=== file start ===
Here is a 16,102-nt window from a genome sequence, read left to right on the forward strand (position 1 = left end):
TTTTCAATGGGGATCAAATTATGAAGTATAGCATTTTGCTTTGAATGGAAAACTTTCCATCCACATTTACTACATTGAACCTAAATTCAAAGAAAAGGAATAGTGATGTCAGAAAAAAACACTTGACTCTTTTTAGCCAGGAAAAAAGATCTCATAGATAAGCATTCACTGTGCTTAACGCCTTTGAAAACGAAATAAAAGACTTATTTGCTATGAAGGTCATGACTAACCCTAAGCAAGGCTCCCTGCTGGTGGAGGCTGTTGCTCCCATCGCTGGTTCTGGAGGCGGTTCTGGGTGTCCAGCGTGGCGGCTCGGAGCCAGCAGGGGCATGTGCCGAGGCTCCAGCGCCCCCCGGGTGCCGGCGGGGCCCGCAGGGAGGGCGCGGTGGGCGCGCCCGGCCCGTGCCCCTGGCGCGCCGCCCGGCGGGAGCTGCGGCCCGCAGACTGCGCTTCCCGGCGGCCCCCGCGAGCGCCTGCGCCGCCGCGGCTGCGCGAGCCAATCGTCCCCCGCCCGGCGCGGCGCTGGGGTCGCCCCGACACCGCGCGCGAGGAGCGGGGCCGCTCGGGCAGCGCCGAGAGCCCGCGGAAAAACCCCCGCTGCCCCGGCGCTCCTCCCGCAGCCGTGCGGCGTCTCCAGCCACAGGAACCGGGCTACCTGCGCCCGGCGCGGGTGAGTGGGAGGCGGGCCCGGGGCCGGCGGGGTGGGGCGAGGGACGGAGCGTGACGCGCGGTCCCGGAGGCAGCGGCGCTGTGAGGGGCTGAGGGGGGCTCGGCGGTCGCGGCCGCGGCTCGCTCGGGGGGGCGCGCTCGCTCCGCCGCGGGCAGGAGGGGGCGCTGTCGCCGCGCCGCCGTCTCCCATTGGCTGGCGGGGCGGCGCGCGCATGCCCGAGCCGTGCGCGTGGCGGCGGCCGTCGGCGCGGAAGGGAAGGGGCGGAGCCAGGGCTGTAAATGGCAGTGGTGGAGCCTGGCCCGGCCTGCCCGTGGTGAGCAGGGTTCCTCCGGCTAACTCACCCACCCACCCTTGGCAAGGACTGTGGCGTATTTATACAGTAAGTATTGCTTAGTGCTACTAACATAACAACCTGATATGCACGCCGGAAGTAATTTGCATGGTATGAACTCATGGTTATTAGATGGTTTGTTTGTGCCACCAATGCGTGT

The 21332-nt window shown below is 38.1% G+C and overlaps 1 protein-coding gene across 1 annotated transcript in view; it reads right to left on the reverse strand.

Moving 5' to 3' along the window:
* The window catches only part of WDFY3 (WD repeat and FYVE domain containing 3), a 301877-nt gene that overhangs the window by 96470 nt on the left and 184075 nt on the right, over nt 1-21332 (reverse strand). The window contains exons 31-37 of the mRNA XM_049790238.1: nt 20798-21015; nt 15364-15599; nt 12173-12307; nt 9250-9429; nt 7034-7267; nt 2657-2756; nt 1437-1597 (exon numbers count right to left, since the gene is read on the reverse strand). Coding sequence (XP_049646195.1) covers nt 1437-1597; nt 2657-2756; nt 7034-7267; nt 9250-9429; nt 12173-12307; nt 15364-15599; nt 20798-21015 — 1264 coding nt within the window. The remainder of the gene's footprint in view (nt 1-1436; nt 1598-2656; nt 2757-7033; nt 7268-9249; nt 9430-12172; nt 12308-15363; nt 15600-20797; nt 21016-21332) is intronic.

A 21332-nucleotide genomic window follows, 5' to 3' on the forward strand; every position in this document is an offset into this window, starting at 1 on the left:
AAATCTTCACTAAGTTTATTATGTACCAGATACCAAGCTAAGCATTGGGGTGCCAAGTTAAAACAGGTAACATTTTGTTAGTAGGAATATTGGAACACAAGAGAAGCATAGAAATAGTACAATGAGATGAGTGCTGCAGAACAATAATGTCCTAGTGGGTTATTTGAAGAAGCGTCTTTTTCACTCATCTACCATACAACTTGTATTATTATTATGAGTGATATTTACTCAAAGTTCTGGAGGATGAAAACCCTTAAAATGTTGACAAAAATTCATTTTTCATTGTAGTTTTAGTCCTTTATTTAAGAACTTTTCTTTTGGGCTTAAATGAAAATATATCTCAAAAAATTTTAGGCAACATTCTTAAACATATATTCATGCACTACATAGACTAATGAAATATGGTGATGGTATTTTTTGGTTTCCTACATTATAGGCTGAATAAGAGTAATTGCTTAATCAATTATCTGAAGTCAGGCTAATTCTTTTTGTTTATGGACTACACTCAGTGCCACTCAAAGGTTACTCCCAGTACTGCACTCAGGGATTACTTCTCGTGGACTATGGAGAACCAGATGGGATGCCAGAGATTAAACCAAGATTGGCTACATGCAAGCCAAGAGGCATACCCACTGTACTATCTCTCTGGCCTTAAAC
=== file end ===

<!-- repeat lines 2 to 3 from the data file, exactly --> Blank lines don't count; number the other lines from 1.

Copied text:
TTTTCAATGGGGATCAAATTATGAAGTATAGCATTTTGCTTTGAATGGAAAACTTTCCATCCACATTTACTACATTGAACCTAAATTCAAAGAAAAGGAATAGTGATGTCAGAAAAAAACACTTGACTCTTTTTAGCCAGGAAAAAAGATCTCATAGATAAGCATTCACTGTGCTTAACGCCTTTGAAAACGAAATAAAAGACTTATTTGCTATGAAGGTCATGACTAACCCTAAGCAAGGCTCCCTGCTGGTGGAGGCTGTTGCTCCCATCGCTGGTTCTGGAGGCGGTTCTGGGTGTCCAGCGTGGCGGCTCGGAGCCAGCAGGGGCATGTGCCGAGGCTCCAGCGCCCCCCGGGTGCCGGCGGGGCCCGCAGGGAGGGCGCGGTGGGCGCGCCCGGCCCGTGCCCCTGGCGCGCCGCCCGGCGGGAGCTGCGGCCCGCAGACTGCGCTTCCCGGCGGCCCCCGCGAGCGCCTGCGCCGCCGCGGCTGCGCGAGCCAATCGTCCCCCGCCCGGCGCGGCGCTGGGGTCGCCCCGACACCGCGCGCGAGGAGCGGGGCCGCTCGGGCAGCGCCGAGAGCCCGCGGAAAAACCCCCGCTGCCCCGGCGCTCCTCCCGCAGCCGTGCGGCGTCTCCAGCCACAGGAACCGGGCTACCTGCGCCCGGCGCGGGTGAGTGGGAGGCGGGCCCGGGGCCGGCGGGGTGGGGCGAGGGACGGAGCGTGACGCGCGGTCCCGGAGGCAGCGGCGCTGTGAGGGGCTGAGGGGGGCTCGGCGGTCGCGGCCGCGGCTCGCTCGGGGGGGCGCGCTCGCTCCGCCGCGGGCAGGAGGGGGCGCTGTCGCCGCGCCGCCGTCTCCCATTGGCTGGCGGGGCGGCGCGCGCATGCCCGAGCCGTGCGCGTGGCGGCGGCCGTCGGCGCGGAAGGGAAGGGGCGGAGCCAGGGCTGTAAATGGCAGTGGTGGAGCCTGGCCCGGCCTGCCCGTGGTGAGCAGGGTTCCTCCGGCTAACTCACCCACCCACCCTTGGCAAGGACTGTGGCGTATTTATACAGTAAGTATTGCTTAGTGCTACTAACATAACAACCTGATATGCACGCCGGAAGTAATTTGCATGGTATGAACTCATGGTTATTAGATGGTTTGTTTGTGCCACCAATGCGTGT

The 21332-nt window shown below is 38.1% G+C and overlaps 1 protein-coding gene across 1 annotated transcript in view; it reads right to left on the reverse strand.